Four types of MC trial moves are used: translations, rotations, insertions/deletions of gas molecules, and volume changes. The probability of selecting the first two trial moves is 40% and the insertions/deletions trial move is 20%. The volume change trial move is chosen randomly every 1000 trial moves. Crown-ethers are cyclic molecules; it is therefore not possible in RASPA to use configurational-bias Monte Carlo (CBMC) trial moves to generate different configurations of the molecule. This means that all crown-ether molecules are considered to be rigid in MC simulations. The rigid configuration is obtained from the conformer with the highest Boltzmann probability based on the conducted DFT calculations. While this approach may work for small molecules, the importance of using flexible molecules becomes more pronounced as the size of the molecule increases. Therefore, we exclusively study the solubility of gases in 12-crown-4 and 15-crown-5 ethers. Each MC simulation consists of half a million equilibration MC cycles, followed by one million production MC cycles. It is one MC cycle that is equal to the number of particles in the system. The gas solubility at a given temperature and pressure is computed from 4 and 8 independent simulations of 12-crown-4 and 15-crown-5, respectively.
The refined TraPPE force field is applied to calculate the thermodynamic and transport properties of three crown-ethers, that are 12-crown-4, 15-crown-5, and 18-crown-6. In this section, we report the properties of the pure crown-ethers and their mixtures as well as the vapor–liquid equilibrium (VLE) results of three natural gas components in 12-crown-4 and 15-crown-5.
Figure Figure44 shows the densities of the crown-ethers, computed for both the linear ether TraPPE and the refined TraPPE force fields and a comparison with the experimental densities. The refined TraPPE force field (closed symbols) provides an accurate estimate of the densities with less than 1% deviation from the experiments, for a wide range of temperatures. In comparison, the linear ether TraPPE force field estimates the experimental densities of 15-crown-5 and 18-crown-6 with deviations of 3%. Furthermore, the linear ether TraPPE force field substantially overpredicts the density of 12-crown-4 (approximately 1200 kg/m3). We observed a crystalline arrangement and no Brownian motion of the 12-crown-4 molecules in the simulations (see the Supporting Information), which shows that such a high density corresponds to a solid state rather than a liquid state at room/elevated temperatures. This considerable discrepancy between the simulations and the experiments was the main rationale behind the development of the refined TraPPE force field for cyclic ether molecules.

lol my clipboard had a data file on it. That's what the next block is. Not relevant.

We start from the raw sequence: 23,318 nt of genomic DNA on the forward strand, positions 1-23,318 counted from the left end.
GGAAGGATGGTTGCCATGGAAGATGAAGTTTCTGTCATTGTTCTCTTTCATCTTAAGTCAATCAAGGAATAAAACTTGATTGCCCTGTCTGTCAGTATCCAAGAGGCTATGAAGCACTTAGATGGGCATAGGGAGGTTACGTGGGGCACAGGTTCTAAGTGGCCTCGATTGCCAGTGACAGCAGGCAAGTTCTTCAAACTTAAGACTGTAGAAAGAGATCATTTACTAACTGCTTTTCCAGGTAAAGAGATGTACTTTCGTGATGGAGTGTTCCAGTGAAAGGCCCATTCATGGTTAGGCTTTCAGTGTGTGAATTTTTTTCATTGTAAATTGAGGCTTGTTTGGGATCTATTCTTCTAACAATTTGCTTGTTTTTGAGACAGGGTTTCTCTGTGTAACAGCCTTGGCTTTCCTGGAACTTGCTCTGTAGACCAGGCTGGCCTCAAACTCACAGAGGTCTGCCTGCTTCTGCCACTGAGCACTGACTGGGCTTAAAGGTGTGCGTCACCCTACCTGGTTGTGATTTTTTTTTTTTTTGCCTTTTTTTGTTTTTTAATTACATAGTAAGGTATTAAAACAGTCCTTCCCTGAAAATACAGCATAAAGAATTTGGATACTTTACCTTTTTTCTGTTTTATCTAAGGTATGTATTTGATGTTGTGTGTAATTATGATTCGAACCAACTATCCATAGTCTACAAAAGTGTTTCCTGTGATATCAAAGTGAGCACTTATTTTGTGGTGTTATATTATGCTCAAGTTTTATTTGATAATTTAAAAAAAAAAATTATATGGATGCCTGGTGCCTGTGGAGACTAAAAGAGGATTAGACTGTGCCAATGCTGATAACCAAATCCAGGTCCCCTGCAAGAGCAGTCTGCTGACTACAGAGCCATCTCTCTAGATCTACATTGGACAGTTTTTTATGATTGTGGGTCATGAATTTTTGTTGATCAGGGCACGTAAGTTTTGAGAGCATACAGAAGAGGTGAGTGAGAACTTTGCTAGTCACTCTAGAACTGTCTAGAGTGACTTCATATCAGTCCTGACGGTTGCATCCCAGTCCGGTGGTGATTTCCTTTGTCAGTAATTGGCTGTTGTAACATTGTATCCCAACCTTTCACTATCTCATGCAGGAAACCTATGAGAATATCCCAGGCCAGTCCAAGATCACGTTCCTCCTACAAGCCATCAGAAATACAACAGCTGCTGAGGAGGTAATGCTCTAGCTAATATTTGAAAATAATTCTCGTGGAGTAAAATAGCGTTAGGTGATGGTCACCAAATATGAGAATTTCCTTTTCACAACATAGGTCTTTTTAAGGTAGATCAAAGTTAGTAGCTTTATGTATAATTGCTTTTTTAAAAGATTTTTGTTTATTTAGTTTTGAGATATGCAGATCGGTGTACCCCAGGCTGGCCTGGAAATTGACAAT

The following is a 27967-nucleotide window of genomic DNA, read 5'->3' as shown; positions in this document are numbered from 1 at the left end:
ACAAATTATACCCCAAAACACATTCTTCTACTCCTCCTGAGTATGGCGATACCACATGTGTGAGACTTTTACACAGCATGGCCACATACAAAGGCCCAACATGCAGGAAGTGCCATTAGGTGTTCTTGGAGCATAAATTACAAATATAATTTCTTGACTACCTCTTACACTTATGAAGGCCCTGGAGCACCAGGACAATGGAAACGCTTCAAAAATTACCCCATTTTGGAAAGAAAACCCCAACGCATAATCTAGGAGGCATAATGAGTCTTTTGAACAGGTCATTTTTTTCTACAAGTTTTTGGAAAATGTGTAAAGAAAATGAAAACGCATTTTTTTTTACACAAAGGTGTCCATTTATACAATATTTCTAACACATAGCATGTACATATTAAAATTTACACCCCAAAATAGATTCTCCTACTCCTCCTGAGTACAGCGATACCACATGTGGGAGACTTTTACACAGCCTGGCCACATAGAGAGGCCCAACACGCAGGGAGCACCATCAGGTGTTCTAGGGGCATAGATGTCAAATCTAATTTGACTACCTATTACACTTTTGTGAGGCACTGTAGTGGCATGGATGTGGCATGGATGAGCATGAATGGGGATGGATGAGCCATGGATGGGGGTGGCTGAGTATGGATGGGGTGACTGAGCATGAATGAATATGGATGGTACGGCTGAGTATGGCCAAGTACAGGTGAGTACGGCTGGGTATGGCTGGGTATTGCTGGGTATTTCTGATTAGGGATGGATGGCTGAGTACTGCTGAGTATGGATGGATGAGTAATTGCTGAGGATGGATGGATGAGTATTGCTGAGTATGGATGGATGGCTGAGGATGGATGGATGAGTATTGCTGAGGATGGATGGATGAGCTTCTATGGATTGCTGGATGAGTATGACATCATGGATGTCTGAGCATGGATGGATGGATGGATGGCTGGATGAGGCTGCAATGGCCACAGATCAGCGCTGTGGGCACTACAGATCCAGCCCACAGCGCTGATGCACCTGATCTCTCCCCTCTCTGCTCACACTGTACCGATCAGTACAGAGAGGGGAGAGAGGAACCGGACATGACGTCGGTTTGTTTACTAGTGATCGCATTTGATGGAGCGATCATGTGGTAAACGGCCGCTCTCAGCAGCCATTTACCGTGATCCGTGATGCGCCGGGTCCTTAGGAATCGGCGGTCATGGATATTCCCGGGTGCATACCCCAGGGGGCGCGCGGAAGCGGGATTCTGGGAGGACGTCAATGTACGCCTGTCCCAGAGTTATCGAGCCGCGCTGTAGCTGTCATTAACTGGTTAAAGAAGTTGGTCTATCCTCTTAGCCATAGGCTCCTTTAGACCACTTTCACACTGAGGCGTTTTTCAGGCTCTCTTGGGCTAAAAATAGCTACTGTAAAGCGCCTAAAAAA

Before proceeding with the analysis of the computed transport properties, it is necessary to address the effect of a finite-size system in molecular simulations on the computed transport properties. It has been observed that as the number of particles/molecules in a simulation box increases, the computed self-diffusion coefficient increases linearly by the length of the simulation box (L):57
where D∞ and DMD are the respective self-diffusion coefficients in the thermodynamic limit and finite-size system. ξ is a constant value, which is equal to 2.837297 for cubic simulation boxes.57kB, T, and η are the Boltzmann constant, temperature, and viscosity of the system. Henceforth, we refer to the last term of eq 3 as the Yeh and Hummer (YH) correction.57 Despite the evident finite-size effect on the self-diffusion coefficient, no specific system-size effect on the viscosity has been observed.57,58 Moultos et al.58 carried out MD simulations for different fluids, such as CO2, long hydrocarbons, and glymes to study the applicability of the YH correction in rather complex systems. These authors recognized that correcting self-diffusion for finite-size systems is necessary and that including the YH correction provides a better estimate of the self-diffusion coefficient in the thermodynamic limit. We use a relatively small number of particles in all our simulations, so it is expected that the system-size effect is not negligible in these cases and the YH correction is indispensable. To verify how accurate the YH correction is, two additional system sizes for the pure 12-crown-4 at 363 K were studied. Figure Figure55 shows the increase in the self-diffusion coefficient as the size of the system increases. Although the YH correction slightly overpredicts the finite-size effect, this correction provides a more reliable estimate of the self-diffusion coefficient in the thermodynamic limit. Hence, we report the corrected values for the pure crown-ethers.